Over the past several months, I’ve presented The Millennial Lawyer: A Guide to Motivating and Retaining Young Associates to lawyers and HR professionals hailing from the UK to Canada to New York to Colorado to California.
At each presentation, I offer my vision for a productive path forward with the youngest generation of attorneys. Relying upon consulting studies, social sciences, and my experiences practicing law, I highlight how commonly held Millennial values can be integrated into law firm culture in a way that respects the business and practice of law.
Whether I am speaking with partners at a law firm, members of a bar association section, or a trade group, I encourage the audience to be active participants in the discussion. Simply put, I want to hear the audience’s unique challenges and, in turn, offer specific solutions to bring generational harmony to law firms.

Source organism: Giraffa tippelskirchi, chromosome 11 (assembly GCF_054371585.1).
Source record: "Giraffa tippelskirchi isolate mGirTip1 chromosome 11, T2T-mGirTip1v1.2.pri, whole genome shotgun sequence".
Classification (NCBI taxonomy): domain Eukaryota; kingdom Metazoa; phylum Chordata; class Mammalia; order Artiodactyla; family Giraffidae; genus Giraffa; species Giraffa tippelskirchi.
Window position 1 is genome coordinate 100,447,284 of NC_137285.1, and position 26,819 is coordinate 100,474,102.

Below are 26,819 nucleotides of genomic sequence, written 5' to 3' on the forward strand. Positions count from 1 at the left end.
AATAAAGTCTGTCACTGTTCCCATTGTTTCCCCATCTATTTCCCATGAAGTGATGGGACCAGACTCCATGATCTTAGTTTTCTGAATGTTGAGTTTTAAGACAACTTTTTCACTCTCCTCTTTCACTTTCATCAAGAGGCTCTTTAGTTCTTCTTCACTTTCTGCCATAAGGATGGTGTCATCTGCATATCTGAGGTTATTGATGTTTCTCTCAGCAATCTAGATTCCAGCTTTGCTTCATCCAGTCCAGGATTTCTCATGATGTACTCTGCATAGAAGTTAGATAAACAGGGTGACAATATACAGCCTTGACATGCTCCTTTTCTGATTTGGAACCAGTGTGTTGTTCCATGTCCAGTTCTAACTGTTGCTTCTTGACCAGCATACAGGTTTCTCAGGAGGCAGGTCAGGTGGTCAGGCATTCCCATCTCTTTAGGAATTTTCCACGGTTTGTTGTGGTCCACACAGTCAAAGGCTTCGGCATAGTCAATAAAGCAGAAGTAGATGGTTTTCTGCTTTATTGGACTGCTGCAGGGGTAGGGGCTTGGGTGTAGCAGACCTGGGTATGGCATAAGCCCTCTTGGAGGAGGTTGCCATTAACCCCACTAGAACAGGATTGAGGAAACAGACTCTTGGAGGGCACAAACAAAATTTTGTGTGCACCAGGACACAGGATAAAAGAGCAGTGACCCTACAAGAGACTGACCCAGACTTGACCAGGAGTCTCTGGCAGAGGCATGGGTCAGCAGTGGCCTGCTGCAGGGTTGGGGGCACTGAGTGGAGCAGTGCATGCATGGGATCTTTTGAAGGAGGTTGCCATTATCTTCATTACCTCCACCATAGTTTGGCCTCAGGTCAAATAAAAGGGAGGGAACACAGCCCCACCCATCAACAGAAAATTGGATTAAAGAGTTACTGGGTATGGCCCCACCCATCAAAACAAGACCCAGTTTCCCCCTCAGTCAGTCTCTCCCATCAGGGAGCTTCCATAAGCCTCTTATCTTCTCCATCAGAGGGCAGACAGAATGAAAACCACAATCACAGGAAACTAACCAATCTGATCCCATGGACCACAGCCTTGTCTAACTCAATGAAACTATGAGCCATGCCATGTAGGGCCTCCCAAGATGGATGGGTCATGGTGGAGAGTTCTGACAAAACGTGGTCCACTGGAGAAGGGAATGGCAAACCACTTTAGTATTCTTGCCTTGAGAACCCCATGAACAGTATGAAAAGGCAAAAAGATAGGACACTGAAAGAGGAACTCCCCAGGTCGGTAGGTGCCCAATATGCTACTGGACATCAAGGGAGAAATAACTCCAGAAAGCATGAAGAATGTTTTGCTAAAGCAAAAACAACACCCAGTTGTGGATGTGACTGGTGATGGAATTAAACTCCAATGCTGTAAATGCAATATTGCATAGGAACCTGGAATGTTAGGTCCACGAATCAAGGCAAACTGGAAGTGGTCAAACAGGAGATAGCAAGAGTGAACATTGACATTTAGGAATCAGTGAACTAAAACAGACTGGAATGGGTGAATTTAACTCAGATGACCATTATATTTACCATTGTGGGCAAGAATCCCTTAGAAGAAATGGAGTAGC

Today, I am sharing some of the most insightful and thought-provoking questions from attendees at my presentations over the past few months.
Question: Why should I have to change my motivation? I wake up every morning and work hard because I’m paying tuition for two kids in college and because I’m trying to save for retirement someday.
Answer & Discussion — This question came from a law firm partner after I had just covered two key elements of the Millennial mindset: the preference for great experiences over high pay and the belief in doing well by doing good.
Our discussion focused on how to motivate a young associate to deliver his or her best work product. Millennials want their chosen profession to be the vehicle through which they make the world a better place. Accordingly, I encouraged the partners in attendance to focus on the noble practice of law to inspire their associates’ best work (instead of trying to motivate a young lawyer through the business side of law).
In response to the partner’s question — “why should I have to change my motivation?” — my answer was simple: you do not need to change your motivation. From all appearances, this partner’s motivation served him well. He ascended the ranks from associate to senior partner with an impressive list of clients and firm leadership responsibilities.
However, what motivated that individual partner as a young lawyer is not always the same as what motivates today’s associates. By understanding the Millennial mindset, firm partners can begin to unlock the talents of the youngest generation of attorneys.